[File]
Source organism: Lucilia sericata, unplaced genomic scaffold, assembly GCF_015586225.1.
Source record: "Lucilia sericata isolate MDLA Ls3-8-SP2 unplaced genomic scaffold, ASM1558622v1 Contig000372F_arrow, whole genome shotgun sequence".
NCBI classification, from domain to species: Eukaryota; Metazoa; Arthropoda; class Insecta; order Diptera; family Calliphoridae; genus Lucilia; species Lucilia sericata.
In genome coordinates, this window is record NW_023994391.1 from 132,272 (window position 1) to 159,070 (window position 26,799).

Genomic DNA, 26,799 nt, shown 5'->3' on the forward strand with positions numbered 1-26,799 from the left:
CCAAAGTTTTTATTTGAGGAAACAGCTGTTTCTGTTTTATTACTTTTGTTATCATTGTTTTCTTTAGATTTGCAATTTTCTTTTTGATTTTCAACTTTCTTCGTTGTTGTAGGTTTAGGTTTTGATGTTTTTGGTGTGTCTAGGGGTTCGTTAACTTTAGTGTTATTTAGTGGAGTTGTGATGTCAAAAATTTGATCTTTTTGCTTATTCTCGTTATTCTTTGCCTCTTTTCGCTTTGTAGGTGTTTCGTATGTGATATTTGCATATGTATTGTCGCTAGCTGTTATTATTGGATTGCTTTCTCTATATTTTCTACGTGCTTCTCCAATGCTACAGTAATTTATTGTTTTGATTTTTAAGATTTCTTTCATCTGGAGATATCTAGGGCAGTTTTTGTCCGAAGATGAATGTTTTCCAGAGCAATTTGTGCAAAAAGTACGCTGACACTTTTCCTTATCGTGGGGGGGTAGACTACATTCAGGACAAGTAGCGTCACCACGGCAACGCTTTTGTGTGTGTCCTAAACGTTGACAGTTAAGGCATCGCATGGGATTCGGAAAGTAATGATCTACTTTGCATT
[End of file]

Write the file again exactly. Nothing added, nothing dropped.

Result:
Source organism: Lucilia sericata, unplaced genomic scaffold, assembly GCF_015586225.1.
Source record: "Lucilia sericata isolate MDLA Ls3-8-SP2 unplaced genomic scaffold, ASM1558622v1 Contig000372F_arrow, whole genome shotgun sequence".
NCBI classification, from domain to species: Eukaryota; Metazoa; Arthropoda; class Insecta; order Diptera; family Calliphoridae; genus Lucilia; species Lucilia sericata.
In genome coordinates, this window is record NW_023994391.1 from 132,272 (window position 1) to 159,070 (window position 26,799).

Genomic DNA, 26,799 nt, shown 5'->3' on the forward strand with positions numbered 1-26,799 from the left:
CCAAAGTTTTTATTTGAGGAAACAGCTGTTTCTGTTTTATTACTTTTGTTATCATTGTTTTCTTTAGATTTGCAATTTTCTTTTTGATTTTCAACTTTCTTCGTTGTTGTAGGTTTAGGTTTTGATGTTTTTGGTGTGTCTAGGGGTTCGTTAACTTTAGTGTTATTTAGTGGAGTTGTGATGTCAAAAATTTGATCTTTTTGCTTATTCTCGTTATTCTTTGCCTCTTTTCGCTTTGTAGGTGTTTCGTATGTGATATTTGCATATGTATTGTCGCTAGCTGTTATTATTGGATTGCTTTCTCTATATTTTCTACGTGCTTCTCCAATGCTACAGTAATTTATTGTTTTGATTTTTAAGATTTCTTTCATCTGGAGATATCTAGGGCAGTTTTTGTCCGAAGATGAATGTTTTCCAGAGCAATTTGTGCAAAAAGTACGCTGACACTTTTCCTTATCGTGGGGGGGTAGACTACATTCAGGACAAGTAGCGTCACCACGGCAACGCTTTTGTGTGTGTCCTAAACGTTGACAGTTAAGGCATCGCATGGGATTCGGAAAGTAATGATCTACTTTGCATT